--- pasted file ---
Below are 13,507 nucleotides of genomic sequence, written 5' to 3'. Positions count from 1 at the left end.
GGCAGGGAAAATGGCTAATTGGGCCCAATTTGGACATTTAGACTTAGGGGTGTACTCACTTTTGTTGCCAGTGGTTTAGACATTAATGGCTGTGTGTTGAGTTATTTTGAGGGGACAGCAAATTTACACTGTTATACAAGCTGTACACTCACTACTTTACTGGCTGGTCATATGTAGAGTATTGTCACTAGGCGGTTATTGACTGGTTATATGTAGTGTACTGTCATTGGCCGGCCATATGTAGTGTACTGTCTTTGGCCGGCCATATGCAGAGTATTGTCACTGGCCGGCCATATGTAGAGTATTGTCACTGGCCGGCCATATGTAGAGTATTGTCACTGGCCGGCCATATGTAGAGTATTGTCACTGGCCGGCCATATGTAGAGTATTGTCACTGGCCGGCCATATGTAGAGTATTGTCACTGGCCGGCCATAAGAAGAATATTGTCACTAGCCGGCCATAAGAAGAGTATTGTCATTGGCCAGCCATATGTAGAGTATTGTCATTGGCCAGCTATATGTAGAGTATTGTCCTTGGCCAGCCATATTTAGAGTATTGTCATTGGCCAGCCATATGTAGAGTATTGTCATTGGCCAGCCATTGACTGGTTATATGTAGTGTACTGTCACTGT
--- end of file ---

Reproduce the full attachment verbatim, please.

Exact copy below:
Below are 13,507 nucleotides of genomic sequence, written 5' to 3'. Positions count from 1 at the left end.
GGCAGGGAAAATGGCTAATTGGGCCCAATTTGGACATTTAGACTTAGGGGTGTACTCACTTTTGTTGCCAGTGGTTTAGACATTAATGGCTGTGTGTTGAGTTATTTTGAGGGGACAGCAAATTTACACTGTTATACAAGCTGTACACTCACTACTTTACTGGCTGGTCATATGTAGAGTATTGTCACTAGGCGGTTATTGACTGGTTATATGTAGTGTACTGTCATTGGCCGGCCATATGTAGTGTACTGTCTTTGGCCGGCCATATGCAGAGTATTGTCACTGGCCGGCCATATGTAGAGTATTGTCACTGGCCGGCCATATGTAGAGTATTGTCACTGGCCGGCCATATGTAGAGTATTGTCACTGGCCGGCCATATGTAGAGTATTGTCACTGGCCGGCCATATGTAGAGTATTGTCACTGGCCGGCCATAAGAAGAATATTGTCACTAGCCGGCCATAAGAAGAGTATTGTCATTGGCCAGCCATATGTAGAGTATTGTCATTGGCCAGCTATATGTAGAGTATTGTCCTTGGCCAGCCATATTTAGAGTATTGTCATTGGCCAGCCATATGTAGAGTATTGTCATTGGCCAGCCATTGACTGGTTATATGTAGTGTACTGTCACTGT